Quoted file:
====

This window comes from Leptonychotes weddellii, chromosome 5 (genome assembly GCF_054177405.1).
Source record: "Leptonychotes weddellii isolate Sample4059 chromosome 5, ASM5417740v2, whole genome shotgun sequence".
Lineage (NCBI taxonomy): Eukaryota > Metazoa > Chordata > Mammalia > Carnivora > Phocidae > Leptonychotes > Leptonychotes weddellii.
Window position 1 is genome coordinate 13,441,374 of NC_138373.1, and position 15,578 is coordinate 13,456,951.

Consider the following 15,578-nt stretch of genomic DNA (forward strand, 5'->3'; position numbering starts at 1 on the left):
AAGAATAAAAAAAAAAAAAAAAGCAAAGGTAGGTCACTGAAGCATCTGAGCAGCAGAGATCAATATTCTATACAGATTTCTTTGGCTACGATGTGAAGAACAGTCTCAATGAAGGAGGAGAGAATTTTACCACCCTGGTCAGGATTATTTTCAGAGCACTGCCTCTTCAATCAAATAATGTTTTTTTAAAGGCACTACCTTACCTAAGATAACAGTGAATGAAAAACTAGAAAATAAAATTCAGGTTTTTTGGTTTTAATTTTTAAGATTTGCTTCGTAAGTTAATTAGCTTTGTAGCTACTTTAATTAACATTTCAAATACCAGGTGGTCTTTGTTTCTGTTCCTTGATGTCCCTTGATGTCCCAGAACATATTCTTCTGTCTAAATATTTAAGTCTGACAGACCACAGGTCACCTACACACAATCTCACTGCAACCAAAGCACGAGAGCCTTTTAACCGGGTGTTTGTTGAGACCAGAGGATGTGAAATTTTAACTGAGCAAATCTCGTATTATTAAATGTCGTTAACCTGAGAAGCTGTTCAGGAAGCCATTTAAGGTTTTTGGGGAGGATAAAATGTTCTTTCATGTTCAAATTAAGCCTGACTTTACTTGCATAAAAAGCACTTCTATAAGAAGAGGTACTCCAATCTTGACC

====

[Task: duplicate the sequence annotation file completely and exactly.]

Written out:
This window comes from Leptonychotes weddellii, chromosome 5 (genome assembly GCF_054177405.1).
Source record: "Leptonychotes weddellii isolate Sample4059 chromosome 5, ASM5417740v2, whole genome shotgun sequence".
Lineage (NCBI taxonomy): Eukaryota > Metazoa > Chordata > Mammalia > Carnivora > Phocidae > Leptonychotes > Leptonychotes weddellii.
Window position 1 is genome coordinate 13,441,374 of NC_138373.1, and position 15,578 is coordinate 13,456,951.

Consider the following 15,578-nt stretch of genomic DNA (forward strand, 5'->3'; position numbering starts at 1 on the left):
AAGAATAAAAAAAAAAAAAAAAGCAAAGGTAGGTCACTGAAGCATCTGAGCAGCAGAGATCAATATTCTATACAGATTTCTTTGGCTACGATGTGAAGAACAGTCTCAATGAAGGAGGAGAGAATTTTACCACCCTGGTCAGGATTATTTTCAGAGCACTGCCTCTTCAATCAAATAATGTTTTTTTAAAGGCACTACCTTACCTAAGATAACAGTGAATGAAAAACTAGAAAATAAAATTCAGGTTTTTTGGTTTTAATTTTTAAGATTTGCTTCGTAAGTTAATTAGCTTTGTAGCTACTTTAATTAACATTTCAAATACCAGGTGGTCTTTGTTTCTGTTCCTTGATGTCCCTTGATGTCCCAGAACATATTCTTCTGTCTAAATATTTAAGTCTGACAGACCACAGGTCACCTACACACAATCTCACTGCAACCAAAGCACGAGAGCCTTTTAACCGGGTGTTTGTTGAGACCAGAGGATGTGAAATTTTAACTGAGCAAATCTCGTATTATTAAATGTCGTTAACCTGAGAAGCTGTTCAGGAAGCCATTTAAGGTTTTTGGGGAGGATAAAATGTTCTTTCATGTTCAAATTAAGCCTGACTTTACTTGCATAAAAAGCACTTCTATAAGAAGAGGTACTCCAATCTTGACC